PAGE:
Protection of Trees and Wildlife in Riverside Park
This petition had 369 supporters
It has come to our attention that most of the Euonymus bushes surrounding the Soldiers and Sailors Monument on Riverside Drive between 88th and 90th St. have been entirely uprooted and destroyed. The remaining bushes are scheduled for the same fate in short order.
These bushes are home and shelter to numerous sparrows, catbirds, blue jays, and cardinals; among numerous other forms of wild life including squirrels. Over the recent years many healthy trees around the monument area were also eradicated. The bushes and the trees are not only beautiful, providing homes for animals, shade and oxygen; but they also protect against erosion of the land and keep the soil healthy and strong. The living bushes and trees that remain in the monument area are integral to the eco-system of the land and must be protected.
Also the monument itself is a sacred space of sorts. Aside from being a landmarked structure it has huge cultural significance in that it is a dedication to the soldiers and sailors of the Civil War that fought against slavery and in support of a more equal and just nation. Because of the extensive removal of plant life and resulting soil erosion the Soldiers and Sailors Monument itself is being compromised. It is not unlikely that the landscape architects who originally planted the bushes understood the importance of the plants in strengthening the soil, protecting against erosion of the land and preventing the weakening of the foundation of the Monument.
All of this destructive activity is being done by the Parks Department at the behest of the Riverside Park Conservancy. Apparently, part of the reason behind the removal of the bushes is a claim that homeless people at times use the bushes as shelter. Even if this were so, the appropriate activity would be to prune the healthy bushes and create sight lines to the ground, not to destroy them. A member of our organization called the Conservancy on Feb. 17th, enquiring as to why the latest bunch of bushes were removed (a huge bush row just to the right of the Monument steps at 89th St.) and was told by a staff member at the office that the bushes were cut down in part because they were, “at the end of their life cycle.” This is a false statement. The bushes were thriving, home to dozens of birds, produced berries each fall for at least the past 50 years and, as stated earlier, their removal is accelerating the erosion of the soil around the Monument that supports the foundation. Part of the mandate of the Riverside Park Conservancy is to, “Maintain the planting in the area surrounding the Monument.” This recent activity destroys the plantings. The behavior is ecologically unsound, poses a great risk to the monument structure, despoils the park, and is cruel in that it needlessly deprives birds and wildlife of their homes during the winter.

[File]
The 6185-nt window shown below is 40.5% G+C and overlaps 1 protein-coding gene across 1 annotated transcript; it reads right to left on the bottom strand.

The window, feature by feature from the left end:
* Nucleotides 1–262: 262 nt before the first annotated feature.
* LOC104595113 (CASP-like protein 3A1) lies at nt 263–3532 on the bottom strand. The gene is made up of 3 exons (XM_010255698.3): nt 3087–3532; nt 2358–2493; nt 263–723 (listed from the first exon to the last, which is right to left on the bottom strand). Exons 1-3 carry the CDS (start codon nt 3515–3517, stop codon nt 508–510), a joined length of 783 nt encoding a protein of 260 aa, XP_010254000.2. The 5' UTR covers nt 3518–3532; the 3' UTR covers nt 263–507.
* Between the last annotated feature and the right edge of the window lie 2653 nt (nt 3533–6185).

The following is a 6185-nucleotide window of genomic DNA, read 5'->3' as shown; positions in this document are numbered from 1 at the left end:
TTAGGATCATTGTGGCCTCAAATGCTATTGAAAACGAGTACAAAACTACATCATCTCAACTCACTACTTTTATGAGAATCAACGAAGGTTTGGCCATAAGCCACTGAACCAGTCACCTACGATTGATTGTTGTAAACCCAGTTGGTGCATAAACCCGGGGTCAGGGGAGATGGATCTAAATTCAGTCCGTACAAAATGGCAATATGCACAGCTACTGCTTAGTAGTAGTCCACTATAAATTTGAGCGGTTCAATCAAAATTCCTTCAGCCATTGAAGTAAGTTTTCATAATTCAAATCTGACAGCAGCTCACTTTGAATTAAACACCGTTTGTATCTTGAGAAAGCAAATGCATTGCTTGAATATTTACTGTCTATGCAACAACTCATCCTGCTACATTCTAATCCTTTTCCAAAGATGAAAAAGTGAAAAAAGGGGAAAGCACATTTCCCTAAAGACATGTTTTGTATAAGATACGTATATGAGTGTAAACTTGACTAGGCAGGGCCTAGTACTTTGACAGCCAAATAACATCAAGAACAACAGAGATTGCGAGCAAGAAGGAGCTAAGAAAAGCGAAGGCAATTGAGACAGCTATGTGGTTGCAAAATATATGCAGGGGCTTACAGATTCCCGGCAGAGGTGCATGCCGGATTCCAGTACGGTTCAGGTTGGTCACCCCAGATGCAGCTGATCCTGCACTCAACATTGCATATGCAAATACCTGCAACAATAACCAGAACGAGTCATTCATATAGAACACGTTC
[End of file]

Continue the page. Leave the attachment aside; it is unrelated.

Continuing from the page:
The activity that is underway is apparently a part of a “master plan” by the fund’s landscape architect Margaret Bracken to eradicate all Euonymus plantings throughout Riverside Park. It is our opinion that this activity presents a great danger to the health and integrity of Riverside Park and must be stopped immediately.
This area is also a part of a major flyway for migrating birds such as robins and finches. There are also ducks in the area but only very few these days. When my mother was young (now 78 and grew up on the upper west) the sky used to be black with migrating birds. The urbanization of the entire east coast has made it difficult for these birds to find food, shelter and places to nest. There are gulls, cormorants, owls, eagles, hawks, ospreys, grackles, starlings, blackbirds, crows, doves, pigeons and owls that live nearby as well. It is imperative that we encourage greenery and shelter for these birds and other animals. As we all know, climate change is placing a great stress on the land, waters, plants and wildlife. We need to do all we can do support our ecosystems through this difficult time. What we should avoid is the eradication of plants and destruction of habitats.
Thank you for your time and consideration. I hope you will join in acting to protect Riverside Park.
President, Riverside Park Protectors
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